Makeup Tips for Your Next Portrait Session
What's the number one thing I hear as a portrait photographer? Just make me look good! LOL. Okay, okay, I get it. In fact, I think I've said that one before, as well. We all want to look good in our portraits, especially when you go to a professional to get them done.
Can a professional photographer fix things with Photoshop and other editing tools? Yes! However, as a photographer, I walk a fine line when I edit my clients' portraits. The last thing I want to do is start editing out the features that make you, well, you. There's also a baseline assumption I work under, that you showed up looking how you intended to.
So, when it comes to women and makeup, I really try hard to not enhance their makeup too much. I know I personally don't wear a lot of makeup, so when I get my portraits done, I like to look fresh and have my features drawn out, but I don't want to look like a brat doll. However, I know many that prefer a little more of a done-up look.
So, then the question is, how much makeup should I wear? Well, I always suggest going and getting your hair and makeup done but a trusted professional if it isn't your forte. If that isn't for you, here are some easy tips to follow for your next session.
1. Start with well-hydrated skin and a good foundation and concealer. Not cakey, though. Oh, and if you can, skip the SPF. Depending on the lighting used, SPF has properties to it that can cause your skin to look greasy. Oh and avoid mineral based makeup for the same reason. Likely not the look you are going for. Set with a translucent powder. A matte finish is preferred for photo shoots.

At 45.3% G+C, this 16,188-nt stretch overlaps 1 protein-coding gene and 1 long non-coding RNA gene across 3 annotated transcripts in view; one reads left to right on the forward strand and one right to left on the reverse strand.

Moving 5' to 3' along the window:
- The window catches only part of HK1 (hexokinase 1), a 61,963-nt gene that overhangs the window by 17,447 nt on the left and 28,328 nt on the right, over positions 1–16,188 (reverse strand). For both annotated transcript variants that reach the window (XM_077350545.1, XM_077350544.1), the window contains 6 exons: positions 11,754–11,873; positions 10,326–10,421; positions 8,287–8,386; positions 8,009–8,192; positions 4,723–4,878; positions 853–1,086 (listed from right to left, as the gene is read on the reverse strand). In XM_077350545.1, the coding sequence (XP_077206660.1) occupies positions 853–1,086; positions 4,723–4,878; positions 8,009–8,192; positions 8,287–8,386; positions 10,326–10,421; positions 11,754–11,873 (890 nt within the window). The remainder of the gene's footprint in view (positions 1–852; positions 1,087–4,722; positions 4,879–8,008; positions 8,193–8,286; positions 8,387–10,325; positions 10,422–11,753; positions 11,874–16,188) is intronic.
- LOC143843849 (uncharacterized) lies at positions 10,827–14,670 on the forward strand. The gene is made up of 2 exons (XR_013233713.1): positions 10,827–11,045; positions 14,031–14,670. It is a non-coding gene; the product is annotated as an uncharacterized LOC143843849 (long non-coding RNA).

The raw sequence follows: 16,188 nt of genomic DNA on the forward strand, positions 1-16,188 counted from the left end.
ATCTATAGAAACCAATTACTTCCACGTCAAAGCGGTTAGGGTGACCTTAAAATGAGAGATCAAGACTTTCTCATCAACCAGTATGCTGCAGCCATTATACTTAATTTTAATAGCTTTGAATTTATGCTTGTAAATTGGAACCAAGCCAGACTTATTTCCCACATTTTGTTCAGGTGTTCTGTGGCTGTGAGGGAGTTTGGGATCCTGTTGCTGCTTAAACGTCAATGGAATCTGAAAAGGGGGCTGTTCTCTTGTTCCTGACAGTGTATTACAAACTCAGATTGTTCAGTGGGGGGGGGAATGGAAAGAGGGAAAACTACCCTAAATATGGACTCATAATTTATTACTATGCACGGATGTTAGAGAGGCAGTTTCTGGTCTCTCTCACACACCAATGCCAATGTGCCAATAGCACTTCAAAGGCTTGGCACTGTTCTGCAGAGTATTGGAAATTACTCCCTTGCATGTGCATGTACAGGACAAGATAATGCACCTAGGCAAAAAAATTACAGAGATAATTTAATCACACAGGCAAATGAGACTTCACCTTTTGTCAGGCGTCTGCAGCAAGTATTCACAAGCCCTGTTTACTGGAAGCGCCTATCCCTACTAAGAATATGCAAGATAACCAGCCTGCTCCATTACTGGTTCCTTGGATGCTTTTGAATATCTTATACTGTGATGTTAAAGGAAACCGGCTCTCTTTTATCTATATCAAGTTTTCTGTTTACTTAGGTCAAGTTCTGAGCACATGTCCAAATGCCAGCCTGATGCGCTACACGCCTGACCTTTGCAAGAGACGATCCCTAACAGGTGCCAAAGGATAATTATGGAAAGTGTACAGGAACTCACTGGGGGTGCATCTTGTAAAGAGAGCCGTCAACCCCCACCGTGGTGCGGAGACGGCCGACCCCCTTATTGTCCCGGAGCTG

2. Bring out your eyes. One of the best features to draw out for portraits are your eyes. This means eyeliner, at the very least on the top lid. You don't have to go crazy heavy to have an impact with eyeliner. Also define the crease with a little eyeshadow, preferably slightly darker than what you may traditionally wear. Stick with neutral tones and colors. Finish it off with a couple mascara applications to finish off your eye appeal.
Some people like to get fake lashes, if you do, just make sure you keep them natural looking. Keep in mind some close-ups might be done and you don't want them to be distracting.
3. Avoid the shimmery and glittery makeup products. It can actually reflect light and make you look oily. No one wants that. So this means stick with more matte or satin eyeshadows and blushes.
4. Heavy street makeup. Haha, well this is what we used to call it when I danced and had to do stage makeup. What does that mean? Just go a step further in your blush, contouring and brows than you normally would. I repeat my prior statement- no brat dolls.
5. When it comes to lips, go with something more natural. Topping it off with a little rose tinted gloss helps, this is the only area where the shine isn't frowned upon. Bring the color with you in case you need to reapply during your session.
6. Set everything with a translucent powder or setting spray.
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